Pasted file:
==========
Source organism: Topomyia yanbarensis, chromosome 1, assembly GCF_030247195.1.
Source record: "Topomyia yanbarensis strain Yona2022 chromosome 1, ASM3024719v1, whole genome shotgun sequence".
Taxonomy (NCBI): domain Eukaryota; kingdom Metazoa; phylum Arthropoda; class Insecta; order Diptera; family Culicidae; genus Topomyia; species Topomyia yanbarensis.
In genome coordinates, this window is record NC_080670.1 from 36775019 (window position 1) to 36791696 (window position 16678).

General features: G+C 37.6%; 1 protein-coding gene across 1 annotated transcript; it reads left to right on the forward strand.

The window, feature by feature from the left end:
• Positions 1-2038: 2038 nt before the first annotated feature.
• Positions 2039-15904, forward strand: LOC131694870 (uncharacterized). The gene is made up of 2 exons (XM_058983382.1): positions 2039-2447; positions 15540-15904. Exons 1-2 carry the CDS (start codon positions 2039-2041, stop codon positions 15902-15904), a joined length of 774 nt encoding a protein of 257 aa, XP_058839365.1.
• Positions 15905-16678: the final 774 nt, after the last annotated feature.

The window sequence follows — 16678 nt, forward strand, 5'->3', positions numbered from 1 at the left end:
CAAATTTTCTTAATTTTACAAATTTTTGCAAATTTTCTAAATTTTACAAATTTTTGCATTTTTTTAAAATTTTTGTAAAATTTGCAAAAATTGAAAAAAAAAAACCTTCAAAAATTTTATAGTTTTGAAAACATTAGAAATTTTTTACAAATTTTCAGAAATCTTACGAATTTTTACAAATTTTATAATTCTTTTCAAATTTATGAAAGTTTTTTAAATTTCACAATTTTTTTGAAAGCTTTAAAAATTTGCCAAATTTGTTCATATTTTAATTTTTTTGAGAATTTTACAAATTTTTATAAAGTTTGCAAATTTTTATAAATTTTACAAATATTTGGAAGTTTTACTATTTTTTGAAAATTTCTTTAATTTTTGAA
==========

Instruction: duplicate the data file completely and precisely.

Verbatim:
Source organism: Topomyia yanbarensis, chromosome 1, assembly GCF_030247195.1.
Source record: "Topomyia yanbarensis strain Yona2022 chromosome 1, ASM3024719v1, whole genome shotgun sequence".
Taxonomy (NCBI): domain Eukaryota; kingdom Metazoa; phylum Arthropoda; class Insecta; order Diptera; family Culicidae; genus Topomyia; species Topomyia yanbarensis.
In genome coordinates, this window is record NC_080670.1 from 36775019 (window position 1) to 36791696 (window position 16678).

General features: G+C 37.6%; 1 protein-coding gene across 1 annotated transcript; it reads left to right on the forward strand.

The window, feature by feature from the left end:
• Positions 1-2038: 2038 nt before the first annotated feature.
• Positions 2039-15904, forward strand: LOC131694870 (uncharacterized). The gene is made up of 2 exons (XM_058983382.1): positions 2039-2447; positions 15540-15904. Exons 1-2 carry the CDS (start codon positions 2039-2041, stop codon positions 15902-15904), a joined length of 774 nt encoding a protein of 257 aa, XP_058839365.1.
• Positions 15905-16678: the final 774 nt, after the last annotated feature.

The window sequence follows — 16678 nt, forward strand, 5'->3', positions numbered from 1 at the left end:
CAAATTTTCTTAATTTTACAAATTTTTGCAAATTTTCTAAATTTTACAAATTTTTGCATTTTTTTAAAATTTTTGTAAAATTTGCAAAAATTGAAAAAAAAAAACCTTCAAAAATTTTATAGTTTTGAAAACATTAGAAATTTTTTACAAATTTTCAGAAATCTTACGAATTTTTACAAATTTTATAATTCTTTTCAAATTTATGAAAGTTTTTTAAATTTCACAATTTTTTTGAAAGCTTTAAAAATTTGCCAAATTTGTTCATATTTTAATTTTTTTGAGAATTTTACAAATTTTTATAAAGTTTGCAAATTTTTATAAATTTTACAAATATTTGGAAGTTTTACTATTTTTTGAAAATTTCTTTAATTTTTGAA